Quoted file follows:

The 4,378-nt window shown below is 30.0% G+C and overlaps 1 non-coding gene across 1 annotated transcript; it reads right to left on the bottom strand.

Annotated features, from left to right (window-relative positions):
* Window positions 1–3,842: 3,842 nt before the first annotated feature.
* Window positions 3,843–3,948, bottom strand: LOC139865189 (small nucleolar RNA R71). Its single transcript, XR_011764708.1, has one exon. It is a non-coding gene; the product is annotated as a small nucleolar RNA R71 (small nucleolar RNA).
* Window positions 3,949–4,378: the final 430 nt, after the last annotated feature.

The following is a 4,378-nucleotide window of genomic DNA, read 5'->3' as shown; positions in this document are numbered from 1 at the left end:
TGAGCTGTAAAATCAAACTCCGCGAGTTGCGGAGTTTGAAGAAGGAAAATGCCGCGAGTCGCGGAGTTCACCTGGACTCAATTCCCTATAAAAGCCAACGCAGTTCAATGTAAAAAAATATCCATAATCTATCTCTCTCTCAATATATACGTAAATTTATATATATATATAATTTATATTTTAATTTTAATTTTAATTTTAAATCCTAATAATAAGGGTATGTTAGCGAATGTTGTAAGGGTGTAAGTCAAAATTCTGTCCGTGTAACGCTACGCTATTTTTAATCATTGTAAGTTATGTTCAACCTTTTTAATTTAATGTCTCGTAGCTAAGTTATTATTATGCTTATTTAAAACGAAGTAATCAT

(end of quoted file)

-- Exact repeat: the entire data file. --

The 4,378-nt window shown below is 30.0% G+C and overlaps 1 non-coding gene across 1 annotated transcript; it reads right to left on the bottom strand.

Annotated features, from left to right (window-relative positions):
* Window positions 1–3,842: 3,842 nt before the first annotated feature.
* Window positions 3,843–3,948, bottom strand: LOC139865189 (small nucleolar RNA R71). Its single transcript, XR_011764708.1, has one exon. It is a non-coding gene; the product is annotated as a small nucleolar RNA R71 (small nucleolar RNA).
* Window positions 3,949–4,378: the final 430 nt, after the last annotated feature.

The following is a 4,378-nucleotide window of genomic DNA, read 5'->3' as shown; positions in this document are numbered from 1 at the left end:
TGAGCTGTAAAATCAAACTCCGCGAGTTGCGGAGTTTGAAGAAGGAAAATGCCGCGAGTCGCGGAGTTCACCTGGACTCAATTCCCTATAAAAGCCAACGCAGTTCAATGTAAAAAAATATCCATAATCTATCTCTCTCTCAATATATACGTAAATTTATATATATATATAATTTATATTTTAATTTTAATTTTAATTTTAAATCCTAATAATAAGGGTATGTTAGCGAATGTTGTAAGGGTGTAAGTCAAAATTCTGTCCGTGTAACGCTACGCTATTTTTAATCATTGTAAGTTATGTTCAACCTTTTTAATTTAATGTCTCGTAGCTAAGTTATTATTATGCTTATTTAAAACGAAGTAATCAT